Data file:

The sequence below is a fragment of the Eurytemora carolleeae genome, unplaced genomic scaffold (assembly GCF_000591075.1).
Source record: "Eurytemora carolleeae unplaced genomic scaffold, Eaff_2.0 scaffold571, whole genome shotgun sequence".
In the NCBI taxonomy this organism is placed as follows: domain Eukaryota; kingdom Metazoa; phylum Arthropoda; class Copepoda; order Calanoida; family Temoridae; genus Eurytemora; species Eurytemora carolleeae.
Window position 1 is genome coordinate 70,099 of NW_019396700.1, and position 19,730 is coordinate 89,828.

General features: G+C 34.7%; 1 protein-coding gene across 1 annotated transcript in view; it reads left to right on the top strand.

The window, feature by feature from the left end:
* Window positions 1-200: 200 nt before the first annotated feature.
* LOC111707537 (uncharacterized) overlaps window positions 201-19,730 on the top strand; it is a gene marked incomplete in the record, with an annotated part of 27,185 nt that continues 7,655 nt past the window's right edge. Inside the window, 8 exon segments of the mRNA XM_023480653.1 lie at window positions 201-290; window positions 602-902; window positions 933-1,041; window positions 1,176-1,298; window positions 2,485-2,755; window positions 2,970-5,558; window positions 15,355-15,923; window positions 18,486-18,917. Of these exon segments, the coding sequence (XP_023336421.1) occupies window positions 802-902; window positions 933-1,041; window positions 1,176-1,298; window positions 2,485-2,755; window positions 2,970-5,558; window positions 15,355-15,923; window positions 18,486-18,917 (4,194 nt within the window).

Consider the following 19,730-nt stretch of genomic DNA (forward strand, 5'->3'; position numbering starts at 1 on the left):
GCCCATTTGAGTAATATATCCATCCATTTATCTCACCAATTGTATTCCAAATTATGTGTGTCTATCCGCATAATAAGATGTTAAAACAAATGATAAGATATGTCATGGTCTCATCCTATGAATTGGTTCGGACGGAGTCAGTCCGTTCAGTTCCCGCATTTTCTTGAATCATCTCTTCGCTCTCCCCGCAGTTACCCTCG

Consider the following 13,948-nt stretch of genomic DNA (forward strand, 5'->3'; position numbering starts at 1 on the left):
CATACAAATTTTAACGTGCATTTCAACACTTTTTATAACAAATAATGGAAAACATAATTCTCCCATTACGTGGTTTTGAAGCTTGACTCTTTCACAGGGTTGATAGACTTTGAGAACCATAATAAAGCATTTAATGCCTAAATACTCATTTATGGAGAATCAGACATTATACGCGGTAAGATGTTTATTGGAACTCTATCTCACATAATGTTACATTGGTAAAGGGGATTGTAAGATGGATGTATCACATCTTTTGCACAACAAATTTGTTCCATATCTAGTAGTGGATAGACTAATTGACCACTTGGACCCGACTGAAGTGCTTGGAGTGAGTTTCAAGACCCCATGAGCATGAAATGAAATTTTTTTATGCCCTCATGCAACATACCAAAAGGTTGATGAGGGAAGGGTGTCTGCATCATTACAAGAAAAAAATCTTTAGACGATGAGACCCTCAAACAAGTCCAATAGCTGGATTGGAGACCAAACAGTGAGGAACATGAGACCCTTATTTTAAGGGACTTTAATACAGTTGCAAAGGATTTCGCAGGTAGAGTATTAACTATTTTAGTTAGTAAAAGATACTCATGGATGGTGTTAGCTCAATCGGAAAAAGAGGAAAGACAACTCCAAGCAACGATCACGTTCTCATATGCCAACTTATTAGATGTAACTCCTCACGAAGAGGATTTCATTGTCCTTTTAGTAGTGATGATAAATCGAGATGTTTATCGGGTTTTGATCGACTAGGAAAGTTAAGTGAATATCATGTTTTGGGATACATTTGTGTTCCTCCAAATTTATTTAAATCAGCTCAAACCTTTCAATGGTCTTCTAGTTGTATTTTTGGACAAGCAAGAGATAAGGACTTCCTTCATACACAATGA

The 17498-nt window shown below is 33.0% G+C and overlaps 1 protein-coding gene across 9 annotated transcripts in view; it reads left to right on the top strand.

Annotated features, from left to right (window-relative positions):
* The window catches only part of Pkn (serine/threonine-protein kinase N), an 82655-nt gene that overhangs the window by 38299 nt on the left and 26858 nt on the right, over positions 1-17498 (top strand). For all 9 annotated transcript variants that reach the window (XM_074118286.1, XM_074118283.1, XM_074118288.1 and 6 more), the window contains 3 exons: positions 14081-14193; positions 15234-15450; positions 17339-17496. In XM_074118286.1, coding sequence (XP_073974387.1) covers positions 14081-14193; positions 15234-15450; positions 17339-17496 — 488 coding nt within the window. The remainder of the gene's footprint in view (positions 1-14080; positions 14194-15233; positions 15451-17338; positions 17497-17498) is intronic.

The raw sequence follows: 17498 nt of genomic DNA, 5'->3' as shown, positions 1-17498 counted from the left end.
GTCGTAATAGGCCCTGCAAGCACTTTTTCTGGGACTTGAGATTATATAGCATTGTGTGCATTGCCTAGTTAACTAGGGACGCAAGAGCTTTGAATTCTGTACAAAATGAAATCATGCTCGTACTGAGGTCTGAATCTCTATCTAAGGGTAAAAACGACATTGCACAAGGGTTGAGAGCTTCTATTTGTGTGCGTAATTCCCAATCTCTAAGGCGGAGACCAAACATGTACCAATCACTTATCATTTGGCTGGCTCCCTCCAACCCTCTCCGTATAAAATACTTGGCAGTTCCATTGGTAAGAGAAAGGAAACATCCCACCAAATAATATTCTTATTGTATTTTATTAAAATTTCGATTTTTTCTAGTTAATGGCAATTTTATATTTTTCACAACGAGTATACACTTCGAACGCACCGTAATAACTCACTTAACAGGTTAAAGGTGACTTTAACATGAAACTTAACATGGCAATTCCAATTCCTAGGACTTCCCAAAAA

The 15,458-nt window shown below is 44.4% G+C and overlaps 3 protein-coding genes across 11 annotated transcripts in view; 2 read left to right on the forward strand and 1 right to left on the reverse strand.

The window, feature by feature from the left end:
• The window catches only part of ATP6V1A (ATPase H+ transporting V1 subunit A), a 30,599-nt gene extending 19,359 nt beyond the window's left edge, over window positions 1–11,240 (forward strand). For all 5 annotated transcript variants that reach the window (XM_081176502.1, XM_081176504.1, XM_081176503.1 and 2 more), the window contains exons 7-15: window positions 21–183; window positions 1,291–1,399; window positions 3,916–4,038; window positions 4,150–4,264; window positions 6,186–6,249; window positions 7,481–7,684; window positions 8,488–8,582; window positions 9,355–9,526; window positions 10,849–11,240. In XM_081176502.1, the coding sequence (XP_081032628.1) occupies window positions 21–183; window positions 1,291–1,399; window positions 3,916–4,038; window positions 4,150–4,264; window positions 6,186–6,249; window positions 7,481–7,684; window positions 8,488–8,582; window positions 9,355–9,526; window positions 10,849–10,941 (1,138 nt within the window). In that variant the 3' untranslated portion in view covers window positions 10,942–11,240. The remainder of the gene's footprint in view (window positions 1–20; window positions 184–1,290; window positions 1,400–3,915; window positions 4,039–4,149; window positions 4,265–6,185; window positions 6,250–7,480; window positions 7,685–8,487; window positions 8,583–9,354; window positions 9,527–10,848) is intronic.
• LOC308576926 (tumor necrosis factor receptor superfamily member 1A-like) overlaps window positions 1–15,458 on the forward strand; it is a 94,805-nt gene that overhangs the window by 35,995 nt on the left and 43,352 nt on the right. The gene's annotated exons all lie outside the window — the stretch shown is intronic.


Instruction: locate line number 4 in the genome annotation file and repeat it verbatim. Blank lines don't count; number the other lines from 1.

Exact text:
Window position 1 is genome coordinate 70,099 of NW_019396700.1, and position 19,730 is coordinate 89,828.